When I originally decided to put together and sell an eJournal built around my interest in action-adventure fiction, my gut reaction was to make it as cheap as commercially possible. You can't sell anything on Amazon cheaper than $0.99, so that was going to be my initial price point.
But in reading a lot about independent e-publishing and pricing, I have seen a number of people making solid arguments against pricing your wares "as low as you can go". For one, the buyer will look at the price of the product as a reflection of the creator's value of their own work. You sell something too cheap, the buyer is wondering if there's a reason you feel it is of such little value. Selling something at $2.99 helps say "I think this is worth more than the absolute lowest price I can charge".
Another, more personal argument is that giving the product a more respectable price means I am taking the project more seriously. I've been promoting action-adventure fiction for ten years now, and what first started as simply a preference in reading and a desire to talk to other fans has now become a commercial venture for me. Giving this product a serious price tag helps solidify in my mind that this is a serious undertaking, and I have been investing a lot of time and effort into learning as much as I can about e-publishing, contacting and communicating with contributors, and promoting the work as best I can.
Also, I hate to say it, but $2.99 makes this venture much more profitable. I've seen arguments for the theory that pricing a book at $0.99 means you'll get more sales and make up for the lower profits, but the arguments against this idea look much stronger. The way Amazon sets the royalties for independent publishing, a product sold at $2.99 gives 70% of the profit to the author, while $0.99 only gives 30%. This means pricing at the lower value, I'd have to sell more than six times the number of copies at the lower price to make the same royalties as a $2.99 product. Many authors have actually seen sales figures (not profits, but actual numbers of sales) go up with the higher price; I think that is a solid argument for my first point above; that the higher price gives the buyer more confidence in a better product.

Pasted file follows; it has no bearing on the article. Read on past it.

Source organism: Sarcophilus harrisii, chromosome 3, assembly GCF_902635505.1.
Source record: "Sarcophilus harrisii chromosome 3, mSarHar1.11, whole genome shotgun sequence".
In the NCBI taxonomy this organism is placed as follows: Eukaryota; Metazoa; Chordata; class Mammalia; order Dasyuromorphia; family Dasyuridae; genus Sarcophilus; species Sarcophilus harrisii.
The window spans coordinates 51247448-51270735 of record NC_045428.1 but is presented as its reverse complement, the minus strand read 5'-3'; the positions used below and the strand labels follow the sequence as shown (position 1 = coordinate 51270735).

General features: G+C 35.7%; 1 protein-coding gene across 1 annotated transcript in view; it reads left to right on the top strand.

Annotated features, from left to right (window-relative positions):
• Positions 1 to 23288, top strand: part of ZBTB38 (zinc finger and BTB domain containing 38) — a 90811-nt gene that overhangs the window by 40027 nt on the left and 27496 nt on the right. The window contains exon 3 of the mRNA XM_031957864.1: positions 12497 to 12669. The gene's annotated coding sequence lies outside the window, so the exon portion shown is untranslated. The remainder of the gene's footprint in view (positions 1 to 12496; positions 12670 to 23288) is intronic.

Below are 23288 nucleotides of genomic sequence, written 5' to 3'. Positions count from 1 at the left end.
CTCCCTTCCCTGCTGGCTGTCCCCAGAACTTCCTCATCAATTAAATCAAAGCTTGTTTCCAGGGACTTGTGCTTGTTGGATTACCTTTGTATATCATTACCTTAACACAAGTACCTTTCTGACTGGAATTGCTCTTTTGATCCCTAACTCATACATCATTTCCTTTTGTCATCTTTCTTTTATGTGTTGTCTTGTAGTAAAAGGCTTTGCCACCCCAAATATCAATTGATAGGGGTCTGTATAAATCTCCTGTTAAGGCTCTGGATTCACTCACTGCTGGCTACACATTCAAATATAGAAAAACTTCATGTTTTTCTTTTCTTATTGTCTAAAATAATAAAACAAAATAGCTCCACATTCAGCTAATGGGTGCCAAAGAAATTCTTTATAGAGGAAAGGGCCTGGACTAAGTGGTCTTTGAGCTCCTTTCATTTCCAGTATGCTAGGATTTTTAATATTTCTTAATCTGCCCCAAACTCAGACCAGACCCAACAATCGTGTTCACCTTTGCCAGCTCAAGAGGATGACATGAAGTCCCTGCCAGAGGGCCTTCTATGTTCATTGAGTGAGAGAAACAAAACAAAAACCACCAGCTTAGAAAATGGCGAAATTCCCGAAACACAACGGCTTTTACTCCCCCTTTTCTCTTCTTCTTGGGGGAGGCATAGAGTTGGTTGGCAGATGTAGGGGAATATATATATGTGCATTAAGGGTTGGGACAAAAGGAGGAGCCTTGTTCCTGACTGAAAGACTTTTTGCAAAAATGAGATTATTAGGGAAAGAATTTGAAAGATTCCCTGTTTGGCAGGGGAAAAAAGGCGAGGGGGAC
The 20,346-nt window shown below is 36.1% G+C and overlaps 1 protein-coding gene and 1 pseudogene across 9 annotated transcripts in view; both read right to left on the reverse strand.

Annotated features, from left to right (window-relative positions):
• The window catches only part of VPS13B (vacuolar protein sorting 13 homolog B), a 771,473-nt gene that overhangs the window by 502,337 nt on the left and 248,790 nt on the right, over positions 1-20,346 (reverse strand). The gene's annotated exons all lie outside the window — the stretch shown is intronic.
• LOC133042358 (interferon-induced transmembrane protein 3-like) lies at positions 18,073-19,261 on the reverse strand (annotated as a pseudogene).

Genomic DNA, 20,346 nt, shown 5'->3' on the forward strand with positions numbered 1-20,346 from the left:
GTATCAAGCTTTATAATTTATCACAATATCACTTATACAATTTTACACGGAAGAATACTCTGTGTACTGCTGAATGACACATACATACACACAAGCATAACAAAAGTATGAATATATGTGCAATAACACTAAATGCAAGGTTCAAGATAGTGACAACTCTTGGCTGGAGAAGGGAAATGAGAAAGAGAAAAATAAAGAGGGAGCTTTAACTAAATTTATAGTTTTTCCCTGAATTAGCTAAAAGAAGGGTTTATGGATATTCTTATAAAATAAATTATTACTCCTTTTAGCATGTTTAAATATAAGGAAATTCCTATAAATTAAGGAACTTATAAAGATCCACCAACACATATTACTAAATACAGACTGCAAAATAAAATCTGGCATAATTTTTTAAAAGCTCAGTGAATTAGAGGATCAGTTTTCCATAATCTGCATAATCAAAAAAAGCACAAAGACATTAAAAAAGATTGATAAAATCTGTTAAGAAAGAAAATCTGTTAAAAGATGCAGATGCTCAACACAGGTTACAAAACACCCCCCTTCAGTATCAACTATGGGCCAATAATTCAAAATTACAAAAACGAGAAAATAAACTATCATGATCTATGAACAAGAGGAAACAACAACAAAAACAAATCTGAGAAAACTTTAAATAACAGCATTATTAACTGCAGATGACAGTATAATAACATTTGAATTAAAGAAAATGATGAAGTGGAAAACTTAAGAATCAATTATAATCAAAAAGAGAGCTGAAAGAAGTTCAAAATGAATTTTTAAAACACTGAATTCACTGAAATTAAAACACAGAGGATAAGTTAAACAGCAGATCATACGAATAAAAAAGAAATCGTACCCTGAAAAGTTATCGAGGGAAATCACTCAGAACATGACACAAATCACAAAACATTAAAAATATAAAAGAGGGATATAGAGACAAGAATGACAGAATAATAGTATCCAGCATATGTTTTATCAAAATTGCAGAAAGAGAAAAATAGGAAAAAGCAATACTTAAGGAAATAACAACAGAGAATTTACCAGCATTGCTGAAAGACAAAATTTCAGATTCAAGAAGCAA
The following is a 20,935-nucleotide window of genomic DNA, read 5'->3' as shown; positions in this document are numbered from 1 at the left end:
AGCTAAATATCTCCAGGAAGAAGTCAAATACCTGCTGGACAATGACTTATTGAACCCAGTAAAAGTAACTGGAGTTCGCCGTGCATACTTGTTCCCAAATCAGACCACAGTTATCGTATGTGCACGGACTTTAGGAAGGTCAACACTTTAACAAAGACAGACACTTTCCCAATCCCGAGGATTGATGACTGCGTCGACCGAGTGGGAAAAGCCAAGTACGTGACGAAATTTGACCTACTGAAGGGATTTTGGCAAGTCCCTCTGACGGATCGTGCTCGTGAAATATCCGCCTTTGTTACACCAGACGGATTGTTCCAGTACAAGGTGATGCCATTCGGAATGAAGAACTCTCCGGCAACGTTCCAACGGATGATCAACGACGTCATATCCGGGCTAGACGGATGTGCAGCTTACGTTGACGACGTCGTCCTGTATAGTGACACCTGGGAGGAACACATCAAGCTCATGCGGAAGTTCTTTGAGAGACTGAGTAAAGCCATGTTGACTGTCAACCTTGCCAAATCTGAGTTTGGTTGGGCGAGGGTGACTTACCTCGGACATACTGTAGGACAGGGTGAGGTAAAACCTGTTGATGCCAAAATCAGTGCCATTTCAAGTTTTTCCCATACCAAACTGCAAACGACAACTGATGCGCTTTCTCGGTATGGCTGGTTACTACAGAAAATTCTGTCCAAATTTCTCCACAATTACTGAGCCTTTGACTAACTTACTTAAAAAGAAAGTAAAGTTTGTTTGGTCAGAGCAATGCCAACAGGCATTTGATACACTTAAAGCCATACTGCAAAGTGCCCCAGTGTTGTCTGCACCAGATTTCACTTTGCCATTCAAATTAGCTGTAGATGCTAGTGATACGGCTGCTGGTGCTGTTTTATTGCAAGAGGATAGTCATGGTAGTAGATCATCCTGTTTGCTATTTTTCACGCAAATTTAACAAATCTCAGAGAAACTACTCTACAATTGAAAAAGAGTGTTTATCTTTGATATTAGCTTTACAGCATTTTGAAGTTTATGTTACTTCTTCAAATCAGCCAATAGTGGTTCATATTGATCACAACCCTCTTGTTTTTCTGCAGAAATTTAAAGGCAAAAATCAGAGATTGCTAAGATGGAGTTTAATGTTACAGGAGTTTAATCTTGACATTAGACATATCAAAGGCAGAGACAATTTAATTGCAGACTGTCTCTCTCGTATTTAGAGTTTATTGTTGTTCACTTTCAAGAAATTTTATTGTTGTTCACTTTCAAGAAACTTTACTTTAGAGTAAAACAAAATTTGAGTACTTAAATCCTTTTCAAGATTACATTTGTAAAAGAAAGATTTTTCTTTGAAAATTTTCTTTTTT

Finally, I don't really think for a niche product like HFJ a price difference between $0.99 and $2.99 is going to sway a purchase one way or another; either you think this is a product worth investing a few bucks to buy, or you're not the sort of person who'd probably read the Journal in the first place. For those fence-sitters out there who'd actually reconsider - hey, skip the three dollar iced coffee, and invest in some quality reading material instead!
I'm still aiming for a June 20th release date, hoping to put the Journal up on Amazon Sunday night, but it may take 24-48 hours for it to process through and be available for purchase. As soon as it is available, I'll be sure to let everyone know.
Thank you all again for your support - I literally couldn't do this without you.